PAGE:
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New markers could help predict how severely individuals will react to COVID-19

New markers could help predict how severely individuals will react to COVID-19
The integrative pan-metabolic model compares the controls and SARS-CoV-2 positive patients. (A) Eruption plot of the controls vs. SARS-CoV-2 positive patients for the combined model. (B) O-PLS-DA of the control samples (blue triangles) and SARS-CoV-2 positive patients (red triangles) for all four integrated assays, R2X = 0.13, AUROC = 0.99. Credit: International Journal of Molecular Sciences (2023). DOI: 10.3390/ijms241411614

A multinational collaboration led by Professors Jeremy Nicholson and Julien Wist of the Australian National Phenome Center has revealed the key biological indicators that predict when a person will have a severe reaction to a disease, even predicting death.

The markers, discovered as part of a major global study of COVID-19 health outcomes, are relevant to the current pandemic and other and diseases as well.

The research program followed 215 COVID-19 patients for up to a year post-infection. Scientists measured a range of immune system cells and metabolic parameters in to assess how different people experienced the disease. The findings are published in the International Journal of Molecular Sciences.

The aim of this study was to comprehensively map the metabolic signature of each group of patients, classed by severity, to determine if a patient with COVID-19 who experiences mild symptoms is metabolically distinct from a patient with severe symptoms.

Professor Nicholson, Pro-Vice Chancellor for Health Sciences and Director of the ANPC, said the metabolic indicators of severe disease were unique to those that predict death.

"COVID-19 is one of the most complex systemic diseases that we have ever studied and it keeps throwing up new surprises," Professor Nicholson said.

"Importantly, there are many connections between the systemic effects of COVID-19 and other major diseases and so we are learning a lot from studying both the acute and long-term effects of the virus that will help us with other viral diseases.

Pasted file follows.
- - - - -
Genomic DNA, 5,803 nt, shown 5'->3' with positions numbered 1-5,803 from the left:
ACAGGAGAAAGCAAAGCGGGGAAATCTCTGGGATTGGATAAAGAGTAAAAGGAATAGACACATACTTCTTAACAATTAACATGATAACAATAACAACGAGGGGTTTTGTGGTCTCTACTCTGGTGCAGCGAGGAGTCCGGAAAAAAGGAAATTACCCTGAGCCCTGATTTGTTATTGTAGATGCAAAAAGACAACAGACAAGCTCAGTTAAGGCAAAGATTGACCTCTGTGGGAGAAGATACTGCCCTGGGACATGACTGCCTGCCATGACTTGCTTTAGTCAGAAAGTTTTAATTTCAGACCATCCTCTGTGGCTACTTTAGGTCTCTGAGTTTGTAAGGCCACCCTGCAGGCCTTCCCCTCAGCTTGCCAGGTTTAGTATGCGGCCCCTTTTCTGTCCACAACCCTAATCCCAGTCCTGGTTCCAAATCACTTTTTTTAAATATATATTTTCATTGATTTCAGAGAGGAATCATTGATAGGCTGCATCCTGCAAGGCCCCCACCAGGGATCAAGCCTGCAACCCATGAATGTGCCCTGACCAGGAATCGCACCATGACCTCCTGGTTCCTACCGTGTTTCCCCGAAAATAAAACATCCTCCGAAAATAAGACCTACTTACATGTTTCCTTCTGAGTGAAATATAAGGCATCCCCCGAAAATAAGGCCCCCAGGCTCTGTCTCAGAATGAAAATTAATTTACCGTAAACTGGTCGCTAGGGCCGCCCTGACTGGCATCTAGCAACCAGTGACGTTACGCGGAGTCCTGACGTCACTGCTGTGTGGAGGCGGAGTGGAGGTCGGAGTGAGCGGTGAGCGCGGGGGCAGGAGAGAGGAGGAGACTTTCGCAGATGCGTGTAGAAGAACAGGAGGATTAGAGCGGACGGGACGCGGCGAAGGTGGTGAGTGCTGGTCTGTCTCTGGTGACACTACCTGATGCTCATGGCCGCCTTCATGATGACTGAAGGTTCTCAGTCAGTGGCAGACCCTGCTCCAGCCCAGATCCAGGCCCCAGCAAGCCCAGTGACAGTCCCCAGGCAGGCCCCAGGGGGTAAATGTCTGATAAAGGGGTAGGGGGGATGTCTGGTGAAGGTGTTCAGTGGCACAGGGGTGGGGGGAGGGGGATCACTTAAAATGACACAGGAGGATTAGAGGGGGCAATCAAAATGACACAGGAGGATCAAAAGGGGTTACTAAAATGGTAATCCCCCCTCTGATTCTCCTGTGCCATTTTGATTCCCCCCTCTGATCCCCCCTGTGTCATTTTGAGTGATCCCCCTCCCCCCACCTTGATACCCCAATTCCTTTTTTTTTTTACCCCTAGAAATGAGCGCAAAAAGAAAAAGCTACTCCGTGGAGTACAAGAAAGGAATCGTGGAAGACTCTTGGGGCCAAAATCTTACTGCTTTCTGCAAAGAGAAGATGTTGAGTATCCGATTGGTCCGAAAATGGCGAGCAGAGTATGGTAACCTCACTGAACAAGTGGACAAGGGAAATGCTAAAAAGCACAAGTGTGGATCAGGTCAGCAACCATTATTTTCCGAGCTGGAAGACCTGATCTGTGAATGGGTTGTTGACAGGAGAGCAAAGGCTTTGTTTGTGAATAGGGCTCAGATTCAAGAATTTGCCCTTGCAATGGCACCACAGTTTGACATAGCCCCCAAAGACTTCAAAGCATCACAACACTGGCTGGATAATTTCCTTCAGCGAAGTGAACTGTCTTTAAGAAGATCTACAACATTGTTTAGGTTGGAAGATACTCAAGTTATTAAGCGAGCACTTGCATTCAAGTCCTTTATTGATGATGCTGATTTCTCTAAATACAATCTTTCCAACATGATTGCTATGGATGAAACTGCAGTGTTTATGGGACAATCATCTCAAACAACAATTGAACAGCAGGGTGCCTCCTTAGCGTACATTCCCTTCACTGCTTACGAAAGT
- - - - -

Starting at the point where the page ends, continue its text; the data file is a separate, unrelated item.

"Interestingly, the markers for disease severity are not the ones that predict an individual's later death and this explains more about the mechanisms of the disease that will be relevant for the study of other viral diseases.

"That is actually rather surprising, especially as the mortality outcome appears to be determined very early in unvaccinated patients and is marked by a separate biological process to severity," Professor Nicholson said.

"So, you may get very sick from a respiratory viewpoint, but might also be highly unlikely to die from the disease, and that's a potentially helpful distinction for clinicians to make when deciding on the course of care for patients early in their disease."

Professor Wist, Deputy Director of the ANPC, said the long-term consequences of the disease are poorly understood and our ability to develop effective therapeutic management strategies relies on improving our understanding of the pathway the disease takes through our body.

"Being able to anticipate that pathway and how each patient will respond is really important to managing the disease—and also other diseases that we anticipate this new science is applicable to."

The research found that the severity of the disease is related to respiratory and confirmed systemic multi-organ involvement, so that affects a variety of pathways throughout the body, but also that each sub-group had distinct features.

This provides the basic science for developing more accurate diagnostic tools for more effective clinical management of COVID-19 patients. The team will now verify that these findings can be applied to other diseases to more quickly assess how patients will react and, ultimately, improve care as a result.

More information: Samantha Lodge et al, Integrative Plasma Metabolic and Lipidomic Modelling of SARS-CoV-2 Infection in Relation to Clinical Severity and Early Mortality Prediction, International Journal of Molecular Sciences (2023). DOI: 10.3390/ijms241411614

Provided by Murdoch University
Citation: New markers could help predict how severely individuals will react to COVID-19 (2023, July 19) retrieved 24 July 2024 from
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